New paper in Cancers – Gossypol treatment restores insufficient apoptotic function in human Glioblastoma cells

New paper in Cancers – Gossypol treatment restores insufficient apoptotic function in human Glioblastoma cells

11 Nov 2021

New publication in Cancers journal entitled “Gossypol treatment restores insufficient apoptotic function of DFF40/CAD in human Glioblastoma cells” by Laura Martínez-Escardó as the main author and led by Prof. Victor Yuste (Institut de Neurociències – INc UAB). The work has had the contribution from the Nanosfun group.

Human glioblastoma (GBM) cells are particularly resistant to nuclear fragmentation upon cytotoxic insult. To date, nuclear disassembly is the biological point-of-no-return of the apoptotic process. The injured cell that does not go beyond this point goes into a failed apoptosis and has potential for recovery. Nuclear disassembly is governed by caspases and, ultimately, by DFF40/CAD endonuclease. GBM cells express low levels of DFF40/CAD protein. The aim of the authors was to assess whether this endonuclease could be activated to facilitate nuclear fragmentation in GBM cells. The results revealed that GBM cells can activate their nuclear pool of DFF40/CAD in a caspase-dependent manner when treated with gossypol. Gossypol enabled DFF40/CAD assembly into high-order structures, facilitating nuclear dismantling. The identification of such compounds, pushing cells toward the point-of-no-return of apoptosis, will provide new tools to hamper the recovery of injured cells, slowing down tumor progression.

ABSTRACT: Glioblastoma (GBM) is a highly aggressive brain tumor and almost all patients die because of relapses. GBM-derived cells undergo cell death without nuclear fragmentation upon treatment with different apoptotic agents. Nuclear dismantling determines the point-of-no-return in the apoptotic process. DFF40/CAD is the main endonuclease implicated in apoptotic nuclear disassembly. To be properly activated, DFF40/CAD should reside in the cytosol. However, the endonuclease is poorly expressed in the cytosol and remains cumulated in the nucleus of GBM cells. Here, by employing commercial and non-commercial patient-derived GBM cells, we demonstrate that the natural terpenoid aldehyde gossypol prompts DFF40/CAD-dependent nuclear fragmentation. A comparative analysis between gossypol- and staurosporine-treated cells evidenced that levels of neither caspase activation nor DNA damage were correlated with the ability of each compound to induce nuclear fragmentation. Deconvoluted confocal images revealed that DFF40/CAD was almost completely excluded from the nucleus early after the staurosporine challenge. However, gossypol-treated cells maintained DFF40/CAD in the nucleus for longer times, shaping a ribbon-like structure piercing the nuclear fragments and building a network of bridged masses of compacted chromatin. Therefore, GBM cells can fragment their nuclei if treated with the adequate insult, making the cell death process irreversible.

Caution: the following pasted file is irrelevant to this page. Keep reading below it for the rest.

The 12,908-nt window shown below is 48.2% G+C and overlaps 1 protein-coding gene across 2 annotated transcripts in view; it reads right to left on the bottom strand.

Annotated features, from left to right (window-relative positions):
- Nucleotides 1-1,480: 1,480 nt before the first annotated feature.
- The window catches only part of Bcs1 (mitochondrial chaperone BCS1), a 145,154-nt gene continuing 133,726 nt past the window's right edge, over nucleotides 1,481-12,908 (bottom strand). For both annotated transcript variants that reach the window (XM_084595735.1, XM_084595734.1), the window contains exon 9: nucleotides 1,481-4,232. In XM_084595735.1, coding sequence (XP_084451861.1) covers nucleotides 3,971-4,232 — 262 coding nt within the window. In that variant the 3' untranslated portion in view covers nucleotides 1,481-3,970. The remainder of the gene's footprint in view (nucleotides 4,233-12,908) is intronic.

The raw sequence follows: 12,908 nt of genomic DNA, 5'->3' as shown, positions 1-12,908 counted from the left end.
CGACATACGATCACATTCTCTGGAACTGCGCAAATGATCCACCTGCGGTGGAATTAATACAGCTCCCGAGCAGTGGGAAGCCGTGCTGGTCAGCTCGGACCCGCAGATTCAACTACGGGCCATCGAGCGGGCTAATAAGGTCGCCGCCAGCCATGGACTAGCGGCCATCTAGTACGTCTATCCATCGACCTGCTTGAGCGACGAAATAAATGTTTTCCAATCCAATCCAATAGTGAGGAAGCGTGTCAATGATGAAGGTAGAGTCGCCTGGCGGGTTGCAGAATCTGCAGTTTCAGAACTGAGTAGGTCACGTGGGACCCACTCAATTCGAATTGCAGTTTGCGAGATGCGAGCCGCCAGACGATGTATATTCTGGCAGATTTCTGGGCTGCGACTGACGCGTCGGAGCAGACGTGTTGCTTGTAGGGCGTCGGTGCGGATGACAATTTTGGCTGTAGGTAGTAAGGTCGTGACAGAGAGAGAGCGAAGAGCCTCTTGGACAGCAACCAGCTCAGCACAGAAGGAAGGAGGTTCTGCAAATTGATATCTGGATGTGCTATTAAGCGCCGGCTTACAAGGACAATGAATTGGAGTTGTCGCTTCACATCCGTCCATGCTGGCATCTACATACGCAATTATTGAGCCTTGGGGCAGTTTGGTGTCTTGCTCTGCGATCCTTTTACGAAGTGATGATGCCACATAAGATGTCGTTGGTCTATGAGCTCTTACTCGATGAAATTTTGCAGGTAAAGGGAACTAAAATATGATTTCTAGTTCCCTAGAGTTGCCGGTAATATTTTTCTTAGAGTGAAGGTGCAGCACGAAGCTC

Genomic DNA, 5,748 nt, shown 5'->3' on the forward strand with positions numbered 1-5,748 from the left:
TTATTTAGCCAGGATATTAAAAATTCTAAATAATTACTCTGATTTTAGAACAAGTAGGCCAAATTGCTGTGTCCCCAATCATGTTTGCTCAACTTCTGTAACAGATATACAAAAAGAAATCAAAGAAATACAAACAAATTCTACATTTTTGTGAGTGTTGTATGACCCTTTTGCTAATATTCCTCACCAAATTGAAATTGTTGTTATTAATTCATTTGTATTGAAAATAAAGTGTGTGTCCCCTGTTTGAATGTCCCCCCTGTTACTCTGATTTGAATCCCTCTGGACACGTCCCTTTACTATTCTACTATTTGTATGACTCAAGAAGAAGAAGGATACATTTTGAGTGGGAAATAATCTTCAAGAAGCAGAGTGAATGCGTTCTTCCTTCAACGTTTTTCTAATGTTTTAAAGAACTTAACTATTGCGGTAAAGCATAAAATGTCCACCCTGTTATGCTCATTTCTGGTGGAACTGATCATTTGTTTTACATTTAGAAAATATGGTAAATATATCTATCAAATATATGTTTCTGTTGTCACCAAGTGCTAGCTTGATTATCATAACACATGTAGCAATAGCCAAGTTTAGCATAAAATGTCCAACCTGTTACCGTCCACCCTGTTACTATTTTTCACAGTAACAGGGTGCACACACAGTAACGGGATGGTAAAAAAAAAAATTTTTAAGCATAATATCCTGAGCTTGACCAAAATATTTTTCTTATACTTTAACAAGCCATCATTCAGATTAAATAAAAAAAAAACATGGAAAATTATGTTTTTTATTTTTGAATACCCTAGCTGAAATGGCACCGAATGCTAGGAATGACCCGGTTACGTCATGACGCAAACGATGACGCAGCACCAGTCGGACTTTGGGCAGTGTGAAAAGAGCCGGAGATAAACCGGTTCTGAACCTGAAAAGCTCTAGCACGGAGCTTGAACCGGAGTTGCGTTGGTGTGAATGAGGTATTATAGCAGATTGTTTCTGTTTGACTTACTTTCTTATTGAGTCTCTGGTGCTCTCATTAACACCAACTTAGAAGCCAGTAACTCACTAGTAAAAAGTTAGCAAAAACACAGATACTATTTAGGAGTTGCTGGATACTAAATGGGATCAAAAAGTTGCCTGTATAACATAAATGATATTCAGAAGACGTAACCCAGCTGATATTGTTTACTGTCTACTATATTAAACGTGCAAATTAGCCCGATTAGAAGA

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Funding: This work was supported by grants SAF2017-83206-R funded by MCIN/Government of Spain (to V.J.Y.), SLT008/18/00028 from the CERCA Program/Generalitat de Catalunya (to J.B.), PGC2018-096003-B-I00 funded by MCI/AEI/10.130339/501100011033 and by ERDF A way of making Europe (to C.B.), and RTI2018-098027-B-C21 funded by MCIN/AEI/10.13039/501100011033 and by ERDF A way of making Europe (to D.R.-M.). The ICN2 is supported by the Severo Ochoa Centres of Excellence Program, grant SEV-2017-0706 funded by MCIN/AEI/10.13039/501100011033. The ICN2 is under the CERCA Program/Generalitat de Catalunya. L.M.-E. was recipient of a “Personal Investigador en Formació” fellow (BQ-2016-2) from Universitat Autònoma de Barcelona, and later supported by Oncobell program (IDIBELL).